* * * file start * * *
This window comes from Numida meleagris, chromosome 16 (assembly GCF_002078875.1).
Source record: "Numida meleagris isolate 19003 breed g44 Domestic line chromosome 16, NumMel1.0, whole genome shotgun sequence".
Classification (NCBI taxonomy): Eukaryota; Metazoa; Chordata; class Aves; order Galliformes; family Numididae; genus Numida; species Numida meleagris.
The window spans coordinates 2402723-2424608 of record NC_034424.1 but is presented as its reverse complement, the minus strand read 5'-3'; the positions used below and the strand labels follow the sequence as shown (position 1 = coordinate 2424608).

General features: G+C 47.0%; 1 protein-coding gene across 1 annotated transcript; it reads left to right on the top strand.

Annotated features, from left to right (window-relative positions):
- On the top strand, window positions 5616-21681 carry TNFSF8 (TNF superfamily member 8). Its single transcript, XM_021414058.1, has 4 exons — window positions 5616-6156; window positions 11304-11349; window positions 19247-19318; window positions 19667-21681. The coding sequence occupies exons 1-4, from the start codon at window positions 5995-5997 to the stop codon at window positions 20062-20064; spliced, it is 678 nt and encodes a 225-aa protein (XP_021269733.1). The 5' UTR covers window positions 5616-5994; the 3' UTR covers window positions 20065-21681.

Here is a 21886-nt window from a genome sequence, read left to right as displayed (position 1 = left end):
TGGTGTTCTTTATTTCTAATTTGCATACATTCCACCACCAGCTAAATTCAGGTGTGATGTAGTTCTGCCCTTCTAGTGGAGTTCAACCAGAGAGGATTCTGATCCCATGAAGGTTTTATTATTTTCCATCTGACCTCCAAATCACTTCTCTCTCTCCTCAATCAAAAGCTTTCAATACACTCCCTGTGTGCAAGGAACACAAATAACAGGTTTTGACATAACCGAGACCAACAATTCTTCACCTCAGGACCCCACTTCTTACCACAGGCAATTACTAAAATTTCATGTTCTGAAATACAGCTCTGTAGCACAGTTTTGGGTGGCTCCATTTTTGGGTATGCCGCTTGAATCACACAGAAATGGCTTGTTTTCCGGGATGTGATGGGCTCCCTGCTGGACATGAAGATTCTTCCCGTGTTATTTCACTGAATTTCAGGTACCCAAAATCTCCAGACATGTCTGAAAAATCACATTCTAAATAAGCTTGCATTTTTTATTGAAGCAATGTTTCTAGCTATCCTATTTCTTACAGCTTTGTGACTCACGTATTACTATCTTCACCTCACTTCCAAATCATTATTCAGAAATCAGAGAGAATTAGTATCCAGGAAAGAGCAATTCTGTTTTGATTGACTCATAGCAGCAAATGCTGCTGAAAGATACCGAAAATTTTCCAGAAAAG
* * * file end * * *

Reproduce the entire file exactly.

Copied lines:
This window comes from Numida meleagris, chromosome 16 (assembly GCF_002078875.1).
Source record: "Numida meleagris isolate 19003 breed g44 Domestic line chromosome 16, NumMel1.0, whole genome shotgun sequence".
Classification (NCBI taxonomy): Eukaryota; Metazoa; Chordata; class Aves; order Galliformes; family Numididae; genus Numida; species Numida meleagris.
The window spans coordinates 2402723-2424608 of record NC_034424.1 but is presented as its reverse complement, the minus strand read 5'-3'; the positions used below and the strand labels follow the sequence as shown (position 1 = coordinate 2424608).

General features: G+C 47.0%; 1 protein-coding gene across 1 annotated transcript; it reads left to right on the top strand.

Annotated features, from left to right (window-relative positions):
- On the top strand, window positions 5616-21681 carry TNFSF8 (TNF superfamily member 8). Its single transcript, XM_021414058.1, has 4 exons — window positions 5616-6156; window positions 11304-11349; window positions 19247-19318; window positions 19667-21681. The coding sequence occupies exons 1-4, from the start codon at window positions 5995-5997 to the stop codon at window positions 20062-20064; spliced, it is 678 nt and encodes a 225-aa protein (XP_021269733.1). The 5' UTR covers window positions 5616-5994; the 3' UTR covers window positions 20065-21681.

Here is a 21886-nt window from a genome sequence, read left to right as displayed (position 1 = left end):
TGGTGTTCTTTATTTCTAATTTGCATACATTCCACCACCAGCTAAATTCAGGTGTGATGTAGTTCTGCCCTTCTAGTGGAGTTCAACCAGAGAGGATTCTGATCCCATGAAGGTTTTATTATTTTCCATCTGACCTCCAAATCACTTCTCTCTCTCCTCAATCAAAAGCTTTCAATACACTCCCTGTGTGCAAGGAACACAAATAACAGGTTTTGACATAACCGAGACCAACAATTCTTCACCTCAGGACCCCACTTCTTACCACAGGCAATTACTAAAATTTCATGTTCTGAAATACAGCTCTGTAGCACAGTTTTGGGTGGCTCCATTTTTGGGTATGCCGCTTGAATCACACAGAAATGGCTTGTTTTCCGGGATGTGATGGGCTCCCTGCTGGACATGAAGATTCTTCCCGTGTTATTTCACTGAATTTCAGGTACCCAAAATCTCCAGACATGTCTGAAAAATCACATTCTAAATAAGCTTGCATTTTTTATTGAAGCAATGTTTCTAGCTATCCTATTTCTTACAGCTTTGTGACTCACGTATTACTATCTTCACCTCACTTCCAAATCATTATTCAGAAATCAGAGAGAATTAGTATCCAGGAAAGAGCAATTCTGTTTTGATTGACTCATAGCAGCAAATGCTGCTGAAAGATACCGAAAATTTTCCAGAAAAG